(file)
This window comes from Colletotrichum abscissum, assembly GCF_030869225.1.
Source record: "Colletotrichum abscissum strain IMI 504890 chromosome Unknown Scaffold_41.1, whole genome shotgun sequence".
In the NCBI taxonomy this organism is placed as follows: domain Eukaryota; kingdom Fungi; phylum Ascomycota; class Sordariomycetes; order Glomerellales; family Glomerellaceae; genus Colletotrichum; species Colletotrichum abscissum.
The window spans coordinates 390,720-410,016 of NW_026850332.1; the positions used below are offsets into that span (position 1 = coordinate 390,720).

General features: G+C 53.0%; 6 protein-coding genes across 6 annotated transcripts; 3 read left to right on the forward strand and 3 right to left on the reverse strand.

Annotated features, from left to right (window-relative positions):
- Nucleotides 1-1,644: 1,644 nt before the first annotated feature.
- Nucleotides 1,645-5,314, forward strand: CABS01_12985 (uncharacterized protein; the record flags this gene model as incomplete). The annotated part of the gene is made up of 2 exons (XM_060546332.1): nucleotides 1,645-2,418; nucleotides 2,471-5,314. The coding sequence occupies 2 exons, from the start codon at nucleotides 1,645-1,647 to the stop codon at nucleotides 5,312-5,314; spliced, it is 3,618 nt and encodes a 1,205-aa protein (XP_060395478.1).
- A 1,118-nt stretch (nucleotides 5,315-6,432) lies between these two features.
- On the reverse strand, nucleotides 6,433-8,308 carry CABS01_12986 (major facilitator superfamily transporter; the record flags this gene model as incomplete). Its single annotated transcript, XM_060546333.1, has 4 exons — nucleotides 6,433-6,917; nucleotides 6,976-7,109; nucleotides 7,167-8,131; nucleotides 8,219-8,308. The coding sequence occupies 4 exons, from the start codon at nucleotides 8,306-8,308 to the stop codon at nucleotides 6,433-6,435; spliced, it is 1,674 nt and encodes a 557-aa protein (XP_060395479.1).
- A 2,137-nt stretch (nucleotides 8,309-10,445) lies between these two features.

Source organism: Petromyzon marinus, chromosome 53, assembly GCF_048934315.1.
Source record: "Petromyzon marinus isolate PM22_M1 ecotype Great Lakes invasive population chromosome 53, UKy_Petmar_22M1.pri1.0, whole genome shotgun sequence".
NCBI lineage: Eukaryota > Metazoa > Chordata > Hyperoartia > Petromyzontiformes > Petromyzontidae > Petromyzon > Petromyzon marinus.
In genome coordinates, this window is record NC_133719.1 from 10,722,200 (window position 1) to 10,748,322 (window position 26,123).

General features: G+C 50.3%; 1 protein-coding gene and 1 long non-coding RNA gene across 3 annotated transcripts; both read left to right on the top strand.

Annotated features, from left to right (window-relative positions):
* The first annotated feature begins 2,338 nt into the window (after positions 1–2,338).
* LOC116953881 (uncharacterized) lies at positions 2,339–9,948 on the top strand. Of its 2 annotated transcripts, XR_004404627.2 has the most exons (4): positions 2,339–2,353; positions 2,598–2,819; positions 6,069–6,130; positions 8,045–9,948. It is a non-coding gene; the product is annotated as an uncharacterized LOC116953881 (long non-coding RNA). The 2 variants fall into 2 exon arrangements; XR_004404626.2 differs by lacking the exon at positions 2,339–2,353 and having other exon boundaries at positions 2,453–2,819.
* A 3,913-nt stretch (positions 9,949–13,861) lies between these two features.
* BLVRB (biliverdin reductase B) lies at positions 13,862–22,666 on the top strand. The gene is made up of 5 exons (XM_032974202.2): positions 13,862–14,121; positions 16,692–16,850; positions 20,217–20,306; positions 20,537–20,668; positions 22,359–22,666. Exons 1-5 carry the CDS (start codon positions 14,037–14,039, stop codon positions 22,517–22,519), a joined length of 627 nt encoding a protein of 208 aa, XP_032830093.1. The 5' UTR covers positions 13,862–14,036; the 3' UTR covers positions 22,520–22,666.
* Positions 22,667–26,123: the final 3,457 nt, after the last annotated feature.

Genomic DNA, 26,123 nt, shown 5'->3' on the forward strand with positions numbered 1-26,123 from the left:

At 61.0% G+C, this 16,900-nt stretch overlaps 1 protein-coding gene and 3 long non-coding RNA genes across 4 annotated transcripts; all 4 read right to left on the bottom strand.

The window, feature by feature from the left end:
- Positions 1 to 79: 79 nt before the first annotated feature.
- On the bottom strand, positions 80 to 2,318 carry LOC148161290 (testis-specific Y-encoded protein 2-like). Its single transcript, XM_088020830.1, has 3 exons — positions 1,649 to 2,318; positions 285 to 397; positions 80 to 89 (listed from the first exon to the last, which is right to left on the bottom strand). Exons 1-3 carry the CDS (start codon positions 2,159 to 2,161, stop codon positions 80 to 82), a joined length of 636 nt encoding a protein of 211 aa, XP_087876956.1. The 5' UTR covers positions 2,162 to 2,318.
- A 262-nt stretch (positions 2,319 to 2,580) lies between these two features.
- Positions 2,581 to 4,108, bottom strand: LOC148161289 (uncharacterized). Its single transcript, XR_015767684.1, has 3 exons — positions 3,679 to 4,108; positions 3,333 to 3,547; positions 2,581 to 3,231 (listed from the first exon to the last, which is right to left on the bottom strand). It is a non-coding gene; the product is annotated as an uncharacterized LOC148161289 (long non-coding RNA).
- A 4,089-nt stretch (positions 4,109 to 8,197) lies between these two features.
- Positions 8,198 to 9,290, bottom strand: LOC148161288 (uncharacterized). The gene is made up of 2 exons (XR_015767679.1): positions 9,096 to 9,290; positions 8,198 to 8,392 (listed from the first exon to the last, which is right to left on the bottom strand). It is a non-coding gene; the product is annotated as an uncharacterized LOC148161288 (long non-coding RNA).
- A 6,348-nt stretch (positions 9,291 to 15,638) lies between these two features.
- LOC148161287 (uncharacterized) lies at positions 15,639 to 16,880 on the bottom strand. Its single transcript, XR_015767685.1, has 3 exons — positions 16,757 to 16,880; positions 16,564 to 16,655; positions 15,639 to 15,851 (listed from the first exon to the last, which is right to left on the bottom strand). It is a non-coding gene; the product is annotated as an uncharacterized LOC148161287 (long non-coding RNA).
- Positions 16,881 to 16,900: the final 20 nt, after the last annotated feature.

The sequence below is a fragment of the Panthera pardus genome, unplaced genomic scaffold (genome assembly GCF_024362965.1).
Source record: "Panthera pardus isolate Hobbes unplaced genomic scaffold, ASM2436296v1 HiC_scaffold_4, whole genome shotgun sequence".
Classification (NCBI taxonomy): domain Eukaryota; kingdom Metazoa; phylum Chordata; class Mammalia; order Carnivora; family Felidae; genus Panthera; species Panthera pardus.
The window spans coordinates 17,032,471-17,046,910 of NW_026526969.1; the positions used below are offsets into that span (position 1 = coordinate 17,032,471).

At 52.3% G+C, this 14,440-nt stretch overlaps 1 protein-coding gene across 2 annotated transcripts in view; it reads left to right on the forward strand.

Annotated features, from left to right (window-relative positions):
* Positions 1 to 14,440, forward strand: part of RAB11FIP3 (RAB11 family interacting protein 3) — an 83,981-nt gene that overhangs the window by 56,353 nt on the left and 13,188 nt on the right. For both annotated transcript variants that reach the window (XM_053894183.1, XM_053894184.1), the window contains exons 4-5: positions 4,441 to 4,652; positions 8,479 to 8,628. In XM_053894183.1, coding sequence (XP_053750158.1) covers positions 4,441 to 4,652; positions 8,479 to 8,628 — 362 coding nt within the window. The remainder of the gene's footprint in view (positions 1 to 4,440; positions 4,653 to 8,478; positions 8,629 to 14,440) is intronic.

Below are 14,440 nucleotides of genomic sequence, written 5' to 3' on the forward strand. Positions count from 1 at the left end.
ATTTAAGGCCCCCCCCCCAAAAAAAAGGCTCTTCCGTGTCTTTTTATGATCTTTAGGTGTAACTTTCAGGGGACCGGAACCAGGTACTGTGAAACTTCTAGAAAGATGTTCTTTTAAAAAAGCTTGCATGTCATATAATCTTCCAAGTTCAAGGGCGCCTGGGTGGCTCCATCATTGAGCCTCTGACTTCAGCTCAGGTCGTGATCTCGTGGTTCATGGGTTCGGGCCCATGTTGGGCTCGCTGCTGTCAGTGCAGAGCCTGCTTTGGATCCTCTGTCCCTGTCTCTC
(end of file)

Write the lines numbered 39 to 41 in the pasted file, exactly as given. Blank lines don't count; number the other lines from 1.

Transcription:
At 52.3% G+C, this 14,440-nt stretch overlaps 1 protein-coding gene across 2 annotated transcripts in view; it reads left to right on the forward strand.

Annotated features, from left to right (window-relative positions):
* Positions 1 to 14,440, forward strand: part of RAB11FIP3 (RAB11 family interacting protein 3) — an 83,981-nt gene that overhangs the window by 56,353 nt on the left and 13,188 nt on the right. For both annotated transcript variants that reach the window (XM_053894183.1, XM_053894184.1), the window contains exons 4-5: positions 4,441 to 4,652; positions 8,479 to 8,628. In XM_053894183.1, coding sequence (XP_053750158.1) covers positions 4,441 to 4,652; positions 8,479 to 8,628 — 362 coding nt within the window. The remainder of the gene's footprint in view (positions 1 to 4,440; positions 4,653 to 8,478; positions 8,629 to 14,440) is intronic.